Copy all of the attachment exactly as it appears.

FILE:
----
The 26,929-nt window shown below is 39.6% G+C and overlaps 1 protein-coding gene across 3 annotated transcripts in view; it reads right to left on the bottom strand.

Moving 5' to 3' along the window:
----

The 26,929-nt window shown below is 39.6% G+C and overlaps 1 protein-coding gene across 3 annotated transcripts in view; it reads right to left on the bottom strand.

Moving 5' to 3' along the window: